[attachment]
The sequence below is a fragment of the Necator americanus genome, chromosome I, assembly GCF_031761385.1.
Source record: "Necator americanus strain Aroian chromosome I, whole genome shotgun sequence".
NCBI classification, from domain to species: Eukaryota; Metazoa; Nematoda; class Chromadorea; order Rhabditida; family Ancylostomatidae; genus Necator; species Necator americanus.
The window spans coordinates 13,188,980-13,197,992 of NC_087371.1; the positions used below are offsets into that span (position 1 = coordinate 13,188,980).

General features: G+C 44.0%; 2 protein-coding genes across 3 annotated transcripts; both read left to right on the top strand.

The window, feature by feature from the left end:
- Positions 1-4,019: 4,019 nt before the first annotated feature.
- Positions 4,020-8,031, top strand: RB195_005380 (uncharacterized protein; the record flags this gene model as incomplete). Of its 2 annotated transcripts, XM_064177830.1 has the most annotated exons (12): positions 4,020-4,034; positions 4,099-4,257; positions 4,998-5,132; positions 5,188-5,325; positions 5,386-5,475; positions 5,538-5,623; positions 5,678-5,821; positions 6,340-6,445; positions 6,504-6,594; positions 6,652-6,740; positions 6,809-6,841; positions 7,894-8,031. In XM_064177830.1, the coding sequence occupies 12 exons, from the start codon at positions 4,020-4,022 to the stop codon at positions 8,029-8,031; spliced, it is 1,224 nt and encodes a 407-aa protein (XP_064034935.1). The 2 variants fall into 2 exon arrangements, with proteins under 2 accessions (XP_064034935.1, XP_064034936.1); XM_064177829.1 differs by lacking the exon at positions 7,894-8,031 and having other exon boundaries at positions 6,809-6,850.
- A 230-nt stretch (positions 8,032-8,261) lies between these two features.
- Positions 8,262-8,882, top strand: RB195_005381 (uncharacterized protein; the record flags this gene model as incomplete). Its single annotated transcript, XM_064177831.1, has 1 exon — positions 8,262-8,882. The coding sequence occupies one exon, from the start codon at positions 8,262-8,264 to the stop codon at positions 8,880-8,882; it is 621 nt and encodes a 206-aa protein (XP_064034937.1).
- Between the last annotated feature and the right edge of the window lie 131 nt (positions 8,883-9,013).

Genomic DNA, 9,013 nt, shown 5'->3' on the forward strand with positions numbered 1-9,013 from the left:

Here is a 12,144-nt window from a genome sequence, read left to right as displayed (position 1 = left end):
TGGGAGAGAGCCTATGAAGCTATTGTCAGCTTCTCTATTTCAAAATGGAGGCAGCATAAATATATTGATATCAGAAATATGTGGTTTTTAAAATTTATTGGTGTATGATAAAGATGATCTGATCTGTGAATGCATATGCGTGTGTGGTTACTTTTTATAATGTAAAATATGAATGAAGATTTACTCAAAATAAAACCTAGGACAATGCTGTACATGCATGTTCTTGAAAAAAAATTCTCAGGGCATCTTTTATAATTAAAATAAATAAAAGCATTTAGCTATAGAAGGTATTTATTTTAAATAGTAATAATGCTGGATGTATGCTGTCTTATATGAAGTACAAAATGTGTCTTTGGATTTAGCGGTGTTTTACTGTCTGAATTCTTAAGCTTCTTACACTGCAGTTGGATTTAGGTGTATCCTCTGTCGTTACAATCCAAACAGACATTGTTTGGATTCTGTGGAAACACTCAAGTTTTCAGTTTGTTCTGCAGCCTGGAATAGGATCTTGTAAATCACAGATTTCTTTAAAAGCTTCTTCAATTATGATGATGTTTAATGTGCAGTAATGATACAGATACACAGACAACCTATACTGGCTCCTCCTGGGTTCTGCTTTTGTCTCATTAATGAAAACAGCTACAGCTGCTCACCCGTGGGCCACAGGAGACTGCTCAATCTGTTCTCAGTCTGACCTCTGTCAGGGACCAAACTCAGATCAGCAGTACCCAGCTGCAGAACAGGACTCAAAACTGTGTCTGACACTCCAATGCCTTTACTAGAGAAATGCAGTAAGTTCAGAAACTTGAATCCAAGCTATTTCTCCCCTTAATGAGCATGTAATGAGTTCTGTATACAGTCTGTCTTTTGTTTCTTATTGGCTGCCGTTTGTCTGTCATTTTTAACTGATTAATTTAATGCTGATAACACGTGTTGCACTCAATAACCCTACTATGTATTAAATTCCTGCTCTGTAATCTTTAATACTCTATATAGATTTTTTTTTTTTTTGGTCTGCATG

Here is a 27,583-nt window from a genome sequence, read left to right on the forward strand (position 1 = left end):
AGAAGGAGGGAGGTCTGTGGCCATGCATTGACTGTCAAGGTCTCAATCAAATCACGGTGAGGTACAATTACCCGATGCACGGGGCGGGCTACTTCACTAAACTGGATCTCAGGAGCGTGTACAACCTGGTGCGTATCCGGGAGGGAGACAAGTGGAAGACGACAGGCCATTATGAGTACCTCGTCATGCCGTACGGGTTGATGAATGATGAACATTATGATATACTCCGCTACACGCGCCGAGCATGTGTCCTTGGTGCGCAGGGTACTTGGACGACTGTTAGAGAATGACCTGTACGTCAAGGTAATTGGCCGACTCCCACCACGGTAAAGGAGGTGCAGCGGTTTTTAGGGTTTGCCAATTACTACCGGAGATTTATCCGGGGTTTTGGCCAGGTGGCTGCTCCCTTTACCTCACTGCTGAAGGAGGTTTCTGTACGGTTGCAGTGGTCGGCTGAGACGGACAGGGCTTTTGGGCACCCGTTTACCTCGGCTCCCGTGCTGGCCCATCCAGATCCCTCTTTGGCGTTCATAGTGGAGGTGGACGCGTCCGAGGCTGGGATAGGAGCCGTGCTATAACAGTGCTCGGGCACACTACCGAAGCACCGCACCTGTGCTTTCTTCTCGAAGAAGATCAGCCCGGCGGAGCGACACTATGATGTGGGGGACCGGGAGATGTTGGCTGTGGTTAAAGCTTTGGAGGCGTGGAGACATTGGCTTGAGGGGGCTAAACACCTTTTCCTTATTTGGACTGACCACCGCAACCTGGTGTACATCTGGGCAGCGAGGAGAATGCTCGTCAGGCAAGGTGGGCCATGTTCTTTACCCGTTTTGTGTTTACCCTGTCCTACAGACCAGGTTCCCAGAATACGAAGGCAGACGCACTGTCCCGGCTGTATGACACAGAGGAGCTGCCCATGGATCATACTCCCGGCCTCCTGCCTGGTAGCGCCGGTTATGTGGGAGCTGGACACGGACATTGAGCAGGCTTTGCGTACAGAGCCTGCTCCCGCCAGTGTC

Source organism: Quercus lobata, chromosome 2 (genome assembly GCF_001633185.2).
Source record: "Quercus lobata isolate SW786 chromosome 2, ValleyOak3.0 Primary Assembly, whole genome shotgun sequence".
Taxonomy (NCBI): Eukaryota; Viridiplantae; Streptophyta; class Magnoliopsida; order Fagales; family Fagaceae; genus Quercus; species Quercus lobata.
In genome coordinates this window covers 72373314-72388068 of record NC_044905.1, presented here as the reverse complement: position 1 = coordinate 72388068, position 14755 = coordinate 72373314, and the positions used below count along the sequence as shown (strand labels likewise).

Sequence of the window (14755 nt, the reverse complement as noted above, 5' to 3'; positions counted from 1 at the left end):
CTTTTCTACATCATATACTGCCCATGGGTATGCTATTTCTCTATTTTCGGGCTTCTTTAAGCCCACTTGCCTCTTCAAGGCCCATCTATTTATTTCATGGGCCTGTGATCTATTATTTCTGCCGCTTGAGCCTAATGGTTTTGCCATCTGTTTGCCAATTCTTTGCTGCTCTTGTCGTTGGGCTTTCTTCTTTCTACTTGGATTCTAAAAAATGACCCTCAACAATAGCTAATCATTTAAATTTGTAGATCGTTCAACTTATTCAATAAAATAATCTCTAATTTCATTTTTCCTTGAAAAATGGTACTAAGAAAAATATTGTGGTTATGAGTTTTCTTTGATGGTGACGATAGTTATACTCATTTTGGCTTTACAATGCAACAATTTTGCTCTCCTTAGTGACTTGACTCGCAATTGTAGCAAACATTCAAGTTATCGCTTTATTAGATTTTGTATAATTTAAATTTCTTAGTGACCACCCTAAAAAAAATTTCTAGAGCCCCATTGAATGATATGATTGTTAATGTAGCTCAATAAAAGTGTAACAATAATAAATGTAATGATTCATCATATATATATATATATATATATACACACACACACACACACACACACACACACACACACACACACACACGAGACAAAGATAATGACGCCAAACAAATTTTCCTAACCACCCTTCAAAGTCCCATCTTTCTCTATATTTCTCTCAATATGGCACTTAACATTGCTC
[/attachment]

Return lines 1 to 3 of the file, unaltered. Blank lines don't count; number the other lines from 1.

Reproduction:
The sequence below is a fragment of the Necator americanus genome, chromosome I, assembly GCF_031761385.1.
Source record: "Necator americanus strain Aroian chromosome I, whole genome shotgun sequence".
NCBI classification, from domain to species: Eukaryota; Metazoa; Nematoda; class Chromadorea; order Rhabditida; family Ancylostomatidae; genus Necator; species Necator americanus.